"X" is the kiss and betrayal, the embrace, the crucifixion, the mathematical unknown. In his sixth book of poems, James Galvin writes from a deep, philosophical engagement with the landscape and faces a "vertigo of solitude" with his marriage dissolved, his only daughter grown and gone, and the log house he built by hand abandoned. "What did I love that made me believe it would last?" he asks.
Something has to be true enough to be
Taken for granted.
In the hospital I saw
An old man
Caressing the face of an old woman.
This same man, young, caressed her face
In just that way.
That’s the stillness
At the center of change—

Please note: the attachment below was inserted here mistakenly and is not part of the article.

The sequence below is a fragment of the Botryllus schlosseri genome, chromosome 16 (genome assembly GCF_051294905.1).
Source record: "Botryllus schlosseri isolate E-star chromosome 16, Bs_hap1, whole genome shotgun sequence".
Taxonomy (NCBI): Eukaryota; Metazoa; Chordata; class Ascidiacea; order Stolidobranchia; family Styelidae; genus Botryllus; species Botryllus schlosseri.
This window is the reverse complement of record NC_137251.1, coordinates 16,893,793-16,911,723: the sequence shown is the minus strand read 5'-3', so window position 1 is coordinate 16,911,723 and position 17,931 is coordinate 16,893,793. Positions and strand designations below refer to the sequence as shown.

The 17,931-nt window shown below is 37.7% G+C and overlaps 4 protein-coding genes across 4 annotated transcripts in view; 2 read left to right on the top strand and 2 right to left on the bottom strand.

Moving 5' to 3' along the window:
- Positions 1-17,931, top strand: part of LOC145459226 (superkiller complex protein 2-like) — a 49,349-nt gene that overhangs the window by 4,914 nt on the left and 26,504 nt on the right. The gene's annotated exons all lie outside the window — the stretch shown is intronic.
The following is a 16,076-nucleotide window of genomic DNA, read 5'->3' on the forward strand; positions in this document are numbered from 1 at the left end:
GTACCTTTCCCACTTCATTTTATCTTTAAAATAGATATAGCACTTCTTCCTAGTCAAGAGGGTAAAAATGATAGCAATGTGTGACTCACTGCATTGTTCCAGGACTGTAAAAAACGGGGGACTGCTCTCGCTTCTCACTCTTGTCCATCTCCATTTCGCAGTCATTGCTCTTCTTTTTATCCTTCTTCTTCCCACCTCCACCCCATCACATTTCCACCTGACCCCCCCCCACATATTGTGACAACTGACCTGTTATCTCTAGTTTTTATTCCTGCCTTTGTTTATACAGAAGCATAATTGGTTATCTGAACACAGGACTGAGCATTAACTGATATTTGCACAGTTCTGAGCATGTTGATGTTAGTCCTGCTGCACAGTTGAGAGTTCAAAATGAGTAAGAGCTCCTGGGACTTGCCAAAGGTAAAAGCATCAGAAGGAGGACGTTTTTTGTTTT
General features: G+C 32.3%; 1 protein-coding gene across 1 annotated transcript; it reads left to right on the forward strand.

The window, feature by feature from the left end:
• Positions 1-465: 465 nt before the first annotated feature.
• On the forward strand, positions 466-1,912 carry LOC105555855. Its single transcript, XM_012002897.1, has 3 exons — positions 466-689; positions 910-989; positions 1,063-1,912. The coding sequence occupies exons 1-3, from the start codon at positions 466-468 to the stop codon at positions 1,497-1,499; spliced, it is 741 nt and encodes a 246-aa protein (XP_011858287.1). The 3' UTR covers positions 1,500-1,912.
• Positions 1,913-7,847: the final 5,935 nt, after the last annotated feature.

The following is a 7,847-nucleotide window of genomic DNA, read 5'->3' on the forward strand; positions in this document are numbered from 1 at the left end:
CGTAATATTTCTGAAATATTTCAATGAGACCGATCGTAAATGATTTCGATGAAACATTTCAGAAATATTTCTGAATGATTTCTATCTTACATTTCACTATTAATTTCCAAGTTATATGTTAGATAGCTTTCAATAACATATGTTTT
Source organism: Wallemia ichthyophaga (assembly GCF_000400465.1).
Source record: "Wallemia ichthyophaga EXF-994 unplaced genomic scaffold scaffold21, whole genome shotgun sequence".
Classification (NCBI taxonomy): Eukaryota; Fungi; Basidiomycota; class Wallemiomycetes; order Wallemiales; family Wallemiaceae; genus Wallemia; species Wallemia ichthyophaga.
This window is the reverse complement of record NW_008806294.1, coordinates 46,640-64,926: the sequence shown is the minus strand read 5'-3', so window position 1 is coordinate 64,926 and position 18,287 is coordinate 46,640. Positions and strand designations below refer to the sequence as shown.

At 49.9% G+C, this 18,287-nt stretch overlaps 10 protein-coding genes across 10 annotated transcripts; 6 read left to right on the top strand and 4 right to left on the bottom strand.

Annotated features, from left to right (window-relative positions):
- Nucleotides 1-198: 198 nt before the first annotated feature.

A sadness worth dying for, I swear—
There is no other.
—from "Dying into What I’ve Done"
"James Galvin has a voice and a world, perhaps the two most difficult things to achieve in poetry."—The Nation
"In James Galvin we have a superior poet."—American Book Review
"Galvin’s poems have the virtues of precise observation and original language, yes, but what he also brings to the table is a rigor of mind and firmness of phrasing which make the slightest of his poems an architectural pleasure."—Harvard Review
James Galvin has published five collections of poetry, most recently Resurrection Update: Collected Poems 1975–1997, which was a finalist for the Los Angeles Times Book Award and the Lenore Marshall/The Nation Prize. He is also the author of the critically acclaimed prose book, The Meadow and a novel, Fencing the Sky. He lives in Laramie, Wyoming, where he works as a rancher part of each year, and in Iowa City, where he is a member of the permanent faculty of the University of Iowa Writers’ Workshop.